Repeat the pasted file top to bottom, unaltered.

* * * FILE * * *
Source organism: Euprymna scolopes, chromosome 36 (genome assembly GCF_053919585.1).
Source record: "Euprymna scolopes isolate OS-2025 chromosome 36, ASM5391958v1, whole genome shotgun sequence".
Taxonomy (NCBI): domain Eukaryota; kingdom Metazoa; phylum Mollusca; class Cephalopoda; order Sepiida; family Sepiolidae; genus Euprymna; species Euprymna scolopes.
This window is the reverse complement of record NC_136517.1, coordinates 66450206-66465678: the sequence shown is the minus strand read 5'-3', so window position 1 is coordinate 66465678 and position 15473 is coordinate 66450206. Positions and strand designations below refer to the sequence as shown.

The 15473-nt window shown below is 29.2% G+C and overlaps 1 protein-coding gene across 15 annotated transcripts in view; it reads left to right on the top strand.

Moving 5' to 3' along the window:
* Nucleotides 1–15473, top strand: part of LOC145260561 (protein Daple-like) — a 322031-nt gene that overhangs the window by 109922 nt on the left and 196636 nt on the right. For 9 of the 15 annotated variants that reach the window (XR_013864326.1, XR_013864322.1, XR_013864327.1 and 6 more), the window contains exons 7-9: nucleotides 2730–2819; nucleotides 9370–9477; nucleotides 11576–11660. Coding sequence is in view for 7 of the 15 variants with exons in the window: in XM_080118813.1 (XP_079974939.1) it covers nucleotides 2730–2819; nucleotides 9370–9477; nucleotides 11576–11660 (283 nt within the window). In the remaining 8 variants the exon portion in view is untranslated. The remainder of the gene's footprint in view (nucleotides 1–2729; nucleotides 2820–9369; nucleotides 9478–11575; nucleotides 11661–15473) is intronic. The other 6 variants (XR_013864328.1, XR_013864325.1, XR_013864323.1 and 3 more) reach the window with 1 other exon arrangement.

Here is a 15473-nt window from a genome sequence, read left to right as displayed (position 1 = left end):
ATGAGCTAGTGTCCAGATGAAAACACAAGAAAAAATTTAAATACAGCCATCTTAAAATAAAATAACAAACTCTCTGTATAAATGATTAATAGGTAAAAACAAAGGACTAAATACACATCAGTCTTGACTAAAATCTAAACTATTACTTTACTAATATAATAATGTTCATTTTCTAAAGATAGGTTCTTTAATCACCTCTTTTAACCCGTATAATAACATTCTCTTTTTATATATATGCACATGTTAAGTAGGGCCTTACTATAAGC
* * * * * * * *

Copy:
Source organism: Euprymna scolopes, chromosome 36 (genome assembly GCF_053919585.1).
Source record: "Euprymna scolopes isolate OS-2025 chromosome 36, ASM5391958v1, whole genome shotgun sequence".
Taxonomy (NCBI): domain Eukaryota; kingdom Metazoa; phylum Mollusca; class Cephalopoda; order Sepiida; family Sepiolidae; genus Euprymna; species Euprymna scolopes.
This window is the reverse complement of record NC_136517.1, coordinates 66450206-66465678: the sequence shown is the minus strand read 5'-3', so window position 1 is coordinate 66465678 and position 15473 is coordinate 66450206. Positions and strand designations below refer to the sequence as shown.

The 15473-nt window shown below is 29.2% G+C and overlaps 1 protein-coding gene across 15 annotated transcripts in view; it reads left to right on the top strand.

Moving 5' to 3' along the window:
* Nucleotides 1–15473, top strand: part of LOC145260561 (protein Daple-like) — a 322031-nt gene that overhangs the window by 109922 nt on the left and 196636 nt on the right. For 9 of the 15 annotated variants that reach the window (XR_013864326.1, XR_013864322.1, XR_013864327.1 and 6 more), the window contains exons 7-9: nucleotides 2730–2819; nucleotides 9370–9477; nucleotides 11576–11660. Coding sequence is in view for 7 of the 15 variants with exons in the window: in XM_080118813.1 (XP_079974939.1) it covers nucleotides 2730–2819; nucleotides 9370–9477; nucleotides 11576–11660 (283 nt within the window). In the remaining 8 variants the exon portion in view is untranslated. The remainder of the gene's footprint in view (nucleotides 1–2729; nucleotides 2820–9369; nucleotides 9478–11575; nucleotides 11661–15473) is intronic. The other 6 variants (XR_013864328.1, XR_013864325.1, XR_013864323.1 and 3 more) reach the window with 1 other exon arrangement.

Here is a 15473-nt window from a genome sequence, read left to right as displayed (position 1 = left end):
ATGAGCTAGTGTCCAGATGAAAACACAAGAAAAAATTTAAATACAGCCATCTTAAAATAAAATAACAAACTCTCTGTATAAATGATTAATAGGTAAAAACAAAGGACTAAATACACATCAGTCTTGACTAAAATCTAAACTATTACTTTACTAATATAATAATGTTCATTTTCTAAAGATAGGTTCTTTAATCACCTCTTTTAACCCGTATAATAACATTCTCTTTTTATATATATGCACATGTTAAGTAGGGCCTTACTATAAGC